2 Tips On How To Survive 'Divorce Month'

Research reveals that January is the month that sees the most divorces out of any. Here's why, and what to do if you're feeling its effects.

Mark Travers, Ph.D.

By Mark Travers, Ph.D. | February 12, 2024

Many couples contemplating divorce, particularly those with kids, choose to delay the proceedings until sometime after Christmas—often in the month of January—earning it the rather sinister "divorce-month" tag in legal circles. It also doesn't hurt that January is when courts open after the holidays.

Practicality aside, a January divorce sometimes makes sense from an intuitive standpoint. Around New Year's Day, the question on many people's minds is: "How can I make myself feel less miserable next year?"

With some persistent marital difficulties, divorce is the right path for both parties, and the inherent negative connotation built into the term "divorce month" can sometimes deter couples who need to split up. Nobody likes to become a cliché or a statistic, especially when it is socially regarded as a "failure."

Here is why the start of the new year could be the start of a better situation for you, regardless of whether you remain married or not.

Creating A Pros-And-Cons List About Your Marriage Is Important

Some may argue that if it comes to making a case for why you need to stay in a marriage, it is time to get out of it. That isn't necessarily true.

Marriage is, in a very real sense, work. We rely on our spouses to keep the home running like a well-oiled machine, whether that involves family planning, securing our children's futures or simply buying the groceries and keeping our financial health in check.

A 2022 study published in Current Psychology explored how people make significant life choices by examining the cognitive processes involved. Participants were asked to recall and describe their decision-making processes in sentimental (e.g., relationships) and work-related areas. The study differentiates between intuitive and rational decision-making.

The results? People tend to rely more on intuition and emotions when making sentimental decisions, like choosing a life partner or ending a marriage. In contrast, work-related decisions involve more analytical reasoning, requiring careful evaluation of pros and cons. Interestingly, participants recalled decisions in the work area as more pleasant than sentimental decisions, possibly due to the higher risk and less reversible outcomes associated with work choices.

A conscious assessment (through a pros and cons list, for example) is warranted when making an important decision like filing for divorce. Our intuitions can frequently be misguided by cognitive biases. That brings us to:

Is January The Time To Make A Conscious Assessment Of Your Marriage?

January is a month that can give you context about your marriage. But it is also a month that can instill false hope. Recognizing this is the key to making better January-decisions related to divorce.

For example, spending the holiday season with a spouse we are no longer compatible with may feel like "better times" in the moment. The focus isn't on your incompatibility, but on making the festive season a happy time for the household. This can leave us feeling a sense of hope for the future and a sense of regret in ending the relationship, which in combination, can lead us to delay the idea of divorce. There are two problems with this:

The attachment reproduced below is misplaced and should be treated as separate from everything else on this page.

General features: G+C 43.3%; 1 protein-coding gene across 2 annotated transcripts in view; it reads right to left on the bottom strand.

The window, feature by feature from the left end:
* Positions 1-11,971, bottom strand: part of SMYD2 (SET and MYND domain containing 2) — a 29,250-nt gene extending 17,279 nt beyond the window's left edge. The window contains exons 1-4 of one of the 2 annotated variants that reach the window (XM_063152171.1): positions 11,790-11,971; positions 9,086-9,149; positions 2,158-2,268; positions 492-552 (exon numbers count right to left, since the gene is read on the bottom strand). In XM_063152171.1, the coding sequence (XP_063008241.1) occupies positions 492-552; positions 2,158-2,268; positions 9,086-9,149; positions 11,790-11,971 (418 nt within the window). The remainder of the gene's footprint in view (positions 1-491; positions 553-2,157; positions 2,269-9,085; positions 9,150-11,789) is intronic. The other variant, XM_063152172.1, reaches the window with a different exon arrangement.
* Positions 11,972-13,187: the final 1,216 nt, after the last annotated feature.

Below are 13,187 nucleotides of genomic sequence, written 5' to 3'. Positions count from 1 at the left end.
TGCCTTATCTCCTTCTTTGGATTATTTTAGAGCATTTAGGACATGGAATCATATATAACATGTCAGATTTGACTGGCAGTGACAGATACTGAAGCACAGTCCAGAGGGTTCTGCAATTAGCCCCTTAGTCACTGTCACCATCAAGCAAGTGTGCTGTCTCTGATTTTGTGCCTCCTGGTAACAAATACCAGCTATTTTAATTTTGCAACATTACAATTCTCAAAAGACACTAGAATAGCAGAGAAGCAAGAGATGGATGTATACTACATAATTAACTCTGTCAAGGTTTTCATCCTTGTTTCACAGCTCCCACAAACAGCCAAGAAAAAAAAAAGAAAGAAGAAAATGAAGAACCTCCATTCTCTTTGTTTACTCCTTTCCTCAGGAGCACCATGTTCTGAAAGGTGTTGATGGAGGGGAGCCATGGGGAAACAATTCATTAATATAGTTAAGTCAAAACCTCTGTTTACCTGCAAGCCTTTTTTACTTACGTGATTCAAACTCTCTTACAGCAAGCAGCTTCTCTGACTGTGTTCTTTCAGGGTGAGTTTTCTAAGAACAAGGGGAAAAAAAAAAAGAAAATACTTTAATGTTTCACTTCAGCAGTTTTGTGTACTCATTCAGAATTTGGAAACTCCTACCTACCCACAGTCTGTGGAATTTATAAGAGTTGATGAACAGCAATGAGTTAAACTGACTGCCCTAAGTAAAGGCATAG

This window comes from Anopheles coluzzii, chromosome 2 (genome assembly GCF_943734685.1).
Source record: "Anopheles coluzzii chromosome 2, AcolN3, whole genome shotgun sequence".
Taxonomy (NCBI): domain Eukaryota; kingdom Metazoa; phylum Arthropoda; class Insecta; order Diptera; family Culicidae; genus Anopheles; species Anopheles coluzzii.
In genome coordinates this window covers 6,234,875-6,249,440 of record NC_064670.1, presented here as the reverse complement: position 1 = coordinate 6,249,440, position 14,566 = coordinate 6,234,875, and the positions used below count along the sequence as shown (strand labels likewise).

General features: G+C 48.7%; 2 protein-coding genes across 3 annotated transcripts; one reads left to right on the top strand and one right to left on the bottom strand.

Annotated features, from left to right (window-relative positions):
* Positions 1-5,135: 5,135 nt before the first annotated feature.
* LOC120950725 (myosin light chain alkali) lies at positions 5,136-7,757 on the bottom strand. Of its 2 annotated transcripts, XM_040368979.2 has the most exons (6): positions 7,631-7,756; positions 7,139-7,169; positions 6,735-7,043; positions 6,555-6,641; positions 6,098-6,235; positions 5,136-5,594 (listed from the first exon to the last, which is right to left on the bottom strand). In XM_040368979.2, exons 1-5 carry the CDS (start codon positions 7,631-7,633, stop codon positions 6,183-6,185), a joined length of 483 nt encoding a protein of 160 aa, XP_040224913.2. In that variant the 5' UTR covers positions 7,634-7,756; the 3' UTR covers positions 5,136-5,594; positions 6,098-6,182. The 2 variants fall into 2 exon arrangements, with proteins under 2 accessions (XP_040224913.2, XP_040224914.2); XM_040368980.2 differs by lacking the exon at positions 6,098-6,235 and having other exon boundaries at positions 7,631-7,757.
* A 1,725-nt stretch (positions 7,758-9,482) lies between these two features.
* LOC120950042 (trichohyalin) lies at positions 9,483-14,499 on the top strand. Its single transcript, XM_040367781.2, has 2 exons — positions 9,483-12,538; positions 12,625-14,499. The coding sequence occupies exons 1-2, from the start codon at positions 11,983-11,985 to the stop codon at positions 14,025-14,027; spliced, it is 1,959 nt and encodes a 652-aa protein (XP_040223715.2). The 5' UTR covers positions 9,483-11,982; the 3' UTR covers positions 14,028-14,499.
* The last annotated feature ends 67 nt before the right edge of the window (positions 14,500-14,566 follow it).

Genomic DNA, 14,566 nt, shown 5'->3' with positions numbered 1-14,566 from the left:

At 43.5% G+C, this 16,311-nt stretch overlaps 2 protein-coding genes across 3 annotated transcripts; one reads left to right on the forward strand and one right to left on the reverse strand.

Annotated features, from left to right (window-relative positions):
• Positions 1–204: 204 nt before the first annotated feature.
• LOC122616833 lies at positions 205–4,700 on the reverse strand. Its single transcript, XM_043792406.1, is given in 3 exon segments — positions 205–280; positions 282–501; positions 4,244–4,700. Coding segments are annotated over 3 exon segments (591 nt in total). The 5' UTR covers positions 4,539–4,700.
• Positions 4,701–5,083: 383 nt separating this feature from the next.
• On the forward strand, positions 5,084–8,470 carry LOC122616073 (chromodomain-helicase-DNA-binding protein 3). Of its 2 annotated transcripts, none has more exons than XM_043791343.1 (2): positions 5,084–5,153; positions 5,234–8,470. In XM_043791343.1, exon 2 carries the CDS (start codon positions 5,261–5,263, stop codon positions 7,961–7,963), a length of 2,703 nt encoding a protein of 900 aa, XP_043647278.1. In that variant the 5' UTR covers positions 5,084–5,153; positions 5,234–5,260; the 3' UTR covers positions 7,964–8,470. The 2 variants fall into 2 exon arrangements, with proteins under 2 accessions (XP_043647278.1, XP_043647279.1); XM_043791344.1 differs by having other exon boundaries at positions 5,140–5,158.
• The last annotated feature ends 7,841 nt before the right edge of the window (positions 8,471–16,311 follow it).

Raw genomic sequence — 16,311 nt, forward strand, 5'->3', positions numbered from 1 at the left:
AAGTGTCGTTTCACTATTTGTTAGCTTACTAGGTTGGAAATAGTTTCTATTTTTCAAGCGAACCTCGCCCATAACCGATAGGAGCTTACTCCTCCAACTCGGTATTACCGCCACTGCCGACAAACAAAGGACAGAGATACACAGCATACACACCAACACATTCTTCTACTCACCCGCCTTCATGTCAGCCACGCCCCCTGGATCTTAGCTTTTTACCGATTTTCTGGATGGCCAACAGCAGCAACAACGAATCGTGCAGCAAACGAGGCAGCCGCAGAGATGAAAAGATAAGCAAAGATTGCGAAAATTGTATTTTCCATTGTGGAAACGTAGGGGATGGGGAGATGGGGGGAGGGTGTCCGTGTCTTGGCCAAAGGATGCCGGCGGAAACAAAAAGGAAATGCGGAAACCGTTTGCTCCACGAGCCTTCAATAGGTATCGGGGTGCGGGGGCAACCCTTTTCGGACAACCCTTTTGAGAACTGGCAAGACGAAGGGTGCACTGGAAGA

1. We may fall victim to "recency bias." Recency bias is when we tend to overemphasize the importance of recent events when making decisions. In the context of a marriage, we may focus more on recent experiences with our spouse, such as a pleasant holiday season, and overlook the long-term incompatibility issues that have persisted in the relationship.
  2. The marital issues that we bottle up may explode into something "unsaveable." Bottling up our true feelings is a recipe for disaster. And, if successful co-parenting or remaining friendly with your spouse is important to you, it is best to terminate a marriage on mutually agreed terms, rather than as a result of infidelity, manipulation or abuse.

If we recognize these flawed ways of thinking and commit to a more methodical approach to the question of whether to split up, January can be a fresh start to a "new you."

Following the rollercoaster of emotions that the holiday season tends to be, January can allow couples to step back from the holiday festivities and consider their relationship more objectively. The start of the new year offers an opportunity for a fresh perspective and a methodical approach to making decisions about the future of marriage.

By avoiding the pitfalls of false optimism and recognizing cognitive biases, you can inch your way toward positive change, whether that involves strengthening the marital bond or going through with filing for divorce, albeit through a mutually agreeable manner.


A perfectly-timed divorce is near impossible. But you can take steps to ensure you have made a well-thought-out decision that takes into consideration your future, your partner's future and the well-being of your children. January, though it has earned a bad reputation, can be an excellent time to work on this decision, provided you understand the cognitive biases that may be at play.

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